When all’s said and done it has to be admitted… I am a male of the species (we can debate later which species). It had cupboards, flat surfaces to attract the usual flying motes such as car keys, paper clips, empty yoghurt pots and the like, a fridge, running water, electricity. What more could you wish for?! Well… quite a lot, it transpires. Several tens of thousands of dollars worth of “more” in fact.

I did my level best to appear engaged when asked if I preferred one cupboard door to another. One fridge to another. (You’ll recall we had a perfectly functional fridge already.) I was inevitably caught out every time though. When asked if I preferred A to B, I was reminded that not 2 minutes previously I’d given the opposite answer. I hadn’t realised these were scientifically designed double-blind questions! It was not one of my finest moments.

Men simply don’t care about such things! I suspect we’d not even notice if the doors didn’t match, let alone prefer one style to another. I know I shouldn’t generalise so much (or so often). I’m sure there are men out there whose sensibilities are easily offended by mismatched appliances. Likely they even select their daily clothes based on some sense of style. In my experience however, men often dress based on what’s clean (if they’re fussy) and closest to hand. It was only when my daughter reached her teens and felt bold enough to voice her opinions of me that I discovered that one can apparently wear too many stripes (shirt and tie) and that certain colours simply shouldn’t be seen together on the same body. This was a great revelation to me, and shattered much of my world view along the way.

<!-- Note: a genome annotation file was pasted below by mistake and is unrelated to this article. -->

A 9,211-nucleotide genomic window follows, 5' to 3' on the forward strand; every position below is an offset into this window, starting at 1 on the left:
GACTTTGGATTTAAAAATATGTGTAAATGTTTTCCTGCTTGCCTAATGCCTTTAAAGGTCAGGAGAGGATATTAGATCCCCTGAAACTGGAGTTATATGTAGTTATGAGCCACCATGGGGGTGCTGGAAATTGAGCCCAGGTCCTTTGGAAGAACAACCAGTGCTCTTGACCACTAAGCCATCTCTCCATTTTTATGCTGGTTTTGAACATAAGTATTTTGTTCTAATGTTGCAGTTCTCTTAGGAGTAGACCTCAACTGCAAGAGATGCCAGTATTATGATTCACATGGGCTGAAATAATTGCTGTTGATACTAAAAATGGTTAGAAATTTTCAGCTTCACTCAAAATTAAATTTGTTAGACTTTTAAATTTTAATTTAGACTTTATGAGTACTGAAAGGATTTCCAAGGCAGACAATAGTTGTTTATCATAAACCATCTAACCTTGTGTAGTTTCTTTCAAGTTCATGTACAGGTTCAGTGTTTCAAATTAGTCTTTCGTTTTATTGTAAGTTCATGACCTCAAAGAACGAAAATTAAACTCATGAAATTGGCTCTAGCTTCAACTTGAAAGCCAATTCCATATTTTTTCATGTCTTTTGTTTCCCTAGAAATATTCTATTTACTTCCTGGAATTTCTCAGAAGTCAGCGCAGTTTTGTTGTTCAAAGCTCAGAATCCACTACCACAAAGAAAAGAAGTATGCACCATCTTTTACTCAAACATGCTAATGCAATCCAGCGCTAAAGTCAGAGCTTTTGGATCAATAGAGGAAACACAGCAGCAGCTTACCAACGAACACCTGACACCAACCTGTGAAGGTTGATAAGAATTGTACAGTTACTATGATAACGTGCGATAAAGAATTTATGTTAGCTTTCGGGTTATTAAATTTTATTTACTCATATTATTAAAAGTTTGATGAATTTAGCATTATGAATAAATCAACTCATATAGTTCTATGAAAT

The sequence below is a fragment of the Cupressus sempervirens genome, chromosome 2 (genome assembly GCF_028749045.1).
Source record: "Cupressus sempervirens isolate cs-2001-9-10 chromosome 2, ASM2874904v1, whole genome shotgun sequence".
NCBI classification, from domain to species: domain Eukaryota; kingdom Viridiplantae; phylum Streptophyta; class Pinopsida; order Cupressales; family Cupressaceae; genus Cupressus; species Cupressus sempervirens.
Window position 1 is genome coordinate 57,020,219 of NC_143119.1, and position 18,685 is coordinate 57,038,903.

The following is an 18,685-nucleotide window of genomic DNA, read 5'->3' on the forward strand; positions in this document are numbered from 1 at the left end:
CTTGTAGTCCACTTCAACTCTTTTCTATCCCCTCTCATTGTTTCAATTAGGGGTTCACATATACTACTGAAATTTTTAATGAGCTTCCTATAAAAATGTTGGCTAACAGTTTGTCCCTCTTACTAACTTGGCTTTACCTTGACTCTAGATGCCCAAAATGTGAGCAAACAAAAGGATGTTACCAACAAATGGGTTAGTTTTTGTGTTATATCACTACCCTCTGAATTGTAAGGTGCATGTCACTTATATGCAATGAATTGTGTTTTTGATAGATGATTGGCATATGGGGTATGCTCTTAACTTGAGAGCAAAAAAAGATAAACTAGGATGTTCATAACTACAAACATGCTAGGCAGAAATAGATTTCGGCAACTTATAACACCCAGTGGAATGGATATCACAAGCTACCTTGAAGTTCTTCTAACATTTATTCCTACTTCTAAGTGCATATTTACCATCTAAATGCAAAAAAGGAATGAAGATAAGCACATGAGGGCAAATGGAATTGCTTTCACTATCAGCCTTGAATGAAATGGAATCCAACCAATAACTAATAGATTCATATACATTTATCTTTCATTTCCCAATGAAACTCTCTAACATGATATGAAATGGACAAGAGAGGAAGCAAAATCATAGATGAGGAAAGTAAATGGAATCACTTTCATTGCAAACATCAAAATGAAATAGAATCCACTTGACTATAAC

I do admit the sink tap dripped, and it annoyed me immensely. I had changed the washer once, but it had not solved the problem fully, and the dripping to waste of possibly an entire glassful of water a year was simply too much to bear for a Yorkshireman! I agreed to the “reno”, and my life was changed forever.

The first issue was that the new flooring required the lifting of the old vinyl flooring. It transpired that under the easily removed vinyl there was another layer. This however was stuck like the proverbial excreta to the equally proverbial blanket. Worse… as was often the case in the 70′s and very early 80′s… the backing material of this earlier vinyl contained asbestos. Not the deadly blue stuff, but still not to be taken lightly or sniffed at (as it were!) For the removal of the stubborn layer by paid professionals, it would require the full HazMat gear, polythene isolation of the kitchen area for the duration… and the addition of several thousand dollars more to our line of credit. To do it ourselves was just time and effort… and the double bagging of the removed material for proper disposal at the city dump. Not really much of a tough choice after all.

It began with a borrowed hot air gun. It escalated after a day to a Dremel orbital scraper, but concluded, almost inevitably one might say, with the purchase of two crowbars and a new 2lb hammer. Yup – it was easier to remove the entire layer of chipboard than to unstick the vinyl from said wooden subfloor. Along the way I learnt how therapeutic a certain amount of destruction can be. That and how prone to heartburn I am when exerting myself in a bent position for prolonged periods after eating.